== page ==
Me: That’s quite a different journey from what we usually hear. Very slowly and tough in the beginning and then super quick all of a sudden. Must have been quite a shock.
Bismack: I really did not expect to enter the draft right after the Hoop Summit, but that Triple Double changed everything. Teams were already interested in signing me so waiting for a year or two really did not make sense.
Me: Did the way things happened change the way you look at things?
Bismack: Very much so. For the better definitely! I’m very thankful that it happened this way. It was hard and tough and I learned the value of the life I’m living right now. The value of the things I have now. It did not only make me a better player but more importantly a better person. If I didn’t go through that, who knows if I ever would have made it to the NBA.
Me: How does this translate to your game?
Bismack: Work most of all. I know the value of hard work and the little things that all add up to getting you closer to your goal. I try to be the first one in the gym and the last one out. But it also has a lot to do with how you conduct yourself. Little things like saying “thank you” or “please” go a long way.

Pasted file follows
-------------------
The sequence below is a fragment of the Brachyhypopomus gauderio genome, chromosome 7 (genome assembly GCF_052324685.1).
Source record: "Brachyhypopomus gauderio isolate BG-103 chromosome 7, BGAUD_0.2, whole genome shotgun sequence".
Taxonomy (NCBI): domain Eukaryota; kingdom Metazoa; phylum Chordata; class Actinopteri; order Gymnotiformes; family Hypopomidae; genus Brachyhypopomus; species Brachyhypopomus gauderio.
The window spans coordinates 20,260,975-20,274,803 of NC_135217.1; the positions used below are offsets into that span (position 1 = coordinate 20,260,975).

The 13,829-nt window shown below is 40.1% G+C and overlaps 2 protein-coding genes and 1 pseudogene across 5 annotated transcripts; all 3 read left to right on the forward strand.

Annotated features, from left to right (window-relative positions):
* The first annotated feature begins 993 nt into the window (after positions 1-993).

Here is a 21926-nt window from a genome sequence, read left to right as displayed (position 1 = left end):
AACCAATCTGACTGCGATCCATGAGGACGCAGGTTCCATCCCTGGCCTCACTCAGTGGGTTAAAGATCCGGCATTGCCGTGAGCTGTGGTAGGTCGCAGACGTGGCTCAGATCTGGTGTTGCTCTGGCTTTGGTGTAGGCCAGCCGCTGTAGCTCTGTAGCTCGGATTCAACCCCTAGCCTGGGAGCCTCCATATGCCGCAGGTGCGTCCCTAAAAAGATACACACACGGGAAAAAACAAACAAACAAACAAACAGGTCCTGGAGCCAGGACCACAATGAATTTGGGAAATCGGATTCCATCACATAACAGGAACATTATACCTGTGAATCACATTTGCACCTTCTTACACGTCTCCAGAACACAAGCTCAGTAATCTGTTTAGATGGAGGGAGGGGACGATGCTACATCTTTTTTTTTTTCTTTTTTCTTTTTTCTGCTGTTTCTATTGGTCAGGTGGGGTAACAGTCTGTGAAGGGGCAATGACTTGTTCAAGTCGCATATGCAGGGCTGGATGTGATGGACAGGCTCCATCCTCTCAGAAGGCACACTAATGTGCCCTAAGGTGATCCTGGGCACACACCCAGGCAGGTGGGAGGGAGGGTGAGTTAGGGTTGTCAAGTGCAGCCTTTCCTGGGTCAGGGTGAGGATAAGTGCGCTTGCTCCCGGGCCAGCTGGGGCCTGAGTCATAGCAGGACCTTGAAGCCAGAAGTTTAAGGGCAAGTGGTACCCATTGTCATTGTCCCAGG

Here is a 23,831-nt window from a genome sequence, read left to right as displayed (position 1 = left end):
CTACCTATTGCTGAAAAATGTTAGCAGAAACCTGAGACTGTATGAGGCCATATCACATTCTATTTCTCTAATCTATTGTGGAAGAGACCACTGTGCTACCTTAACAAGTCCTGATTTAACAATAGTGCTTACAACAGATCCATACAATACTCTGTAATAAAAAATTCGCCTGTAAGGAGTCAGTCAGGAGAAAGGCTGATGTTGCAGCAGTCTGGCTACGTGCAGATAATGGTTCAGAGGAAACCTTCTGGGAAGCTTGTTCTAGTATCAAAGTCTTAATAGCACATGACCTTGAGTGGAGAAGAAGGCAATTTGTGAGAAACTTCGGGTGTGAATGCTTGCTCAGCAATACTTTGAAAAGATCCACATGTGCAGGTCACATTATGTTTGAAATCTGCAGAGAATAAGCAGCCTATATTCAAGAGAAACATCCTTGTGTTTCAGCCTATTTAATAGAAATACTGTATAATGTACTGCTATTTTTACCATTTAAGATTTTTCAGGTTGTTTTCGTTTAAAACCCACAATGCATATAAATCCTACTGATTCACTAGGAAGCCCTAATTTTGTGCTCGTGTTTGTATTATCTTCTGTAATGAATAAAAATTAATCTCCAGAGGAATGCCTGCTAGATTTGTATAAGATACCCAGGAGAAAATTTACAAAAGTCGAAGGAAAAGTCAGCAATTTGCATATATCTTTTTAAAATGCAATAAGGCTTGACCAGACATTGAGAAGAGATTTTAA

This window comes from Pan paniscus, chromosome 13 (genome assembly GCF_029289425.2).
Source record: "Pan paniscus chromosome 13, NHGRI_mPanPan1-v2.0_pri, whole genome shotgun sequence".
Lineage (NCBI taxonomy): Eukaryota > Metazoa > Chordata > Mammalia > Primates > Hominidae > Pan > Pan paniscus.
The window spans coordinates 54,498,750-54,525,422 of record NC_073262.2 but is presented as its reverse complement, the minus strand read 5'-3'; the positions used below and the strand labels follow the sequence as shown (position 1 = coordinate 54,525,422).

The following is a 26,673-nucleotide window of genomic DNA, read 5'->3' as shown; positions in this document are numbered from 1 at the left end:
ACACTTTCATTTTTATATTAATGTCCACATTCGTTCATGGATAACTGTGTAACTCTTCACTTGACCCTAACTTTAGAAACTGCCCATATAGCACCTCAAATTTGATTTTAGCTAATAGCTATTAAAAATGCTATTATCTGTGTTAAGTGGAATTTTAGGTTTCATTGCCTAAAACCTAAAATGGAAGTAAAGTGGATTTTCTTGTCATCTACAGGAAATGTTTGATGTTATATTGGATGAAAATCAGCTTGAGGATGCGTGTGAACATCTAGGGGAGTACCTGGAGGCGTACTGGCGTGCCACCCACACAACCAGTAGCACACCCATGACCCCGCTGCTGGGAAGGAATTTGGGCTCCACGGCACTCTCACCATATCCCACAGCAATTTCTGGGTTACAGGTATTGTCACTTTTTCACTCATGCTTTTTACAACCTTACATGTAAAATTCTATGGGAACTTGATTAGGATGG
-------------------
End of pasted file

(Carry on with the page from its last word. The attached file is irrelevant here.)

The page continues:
Me: One of the pitfalls of playing in the NBA or any profession where you make a lot of money is that you “unlearn” these things over time…
Bismack: Exactly. That’s the sad truth. You are making so much money and there’s constantly people around you who only say yes yes yes to everything. If you are not careful you start getting used to people doing things for you, which leads to expecting people to do things for you. But that’s not me. I will never be like that because of the things I had to go through to be where I am today.
Me: You bring up a good point because where we are today is the Quai54 tournament in Paris and you’re not just a token NBA player. You actually play.
Bismack: Yeah, because I love the game. For me today it’s not about winning or losing. I just appreciate this moment with all these basketball fans and friends I have known for a long time. Today we celebrate the game of basketball. That’s what it’s all about.
Me: You do quite a lot for the game of basketball but also for the people of Africa which a lot of people probably don’t know. Let’s talk about that.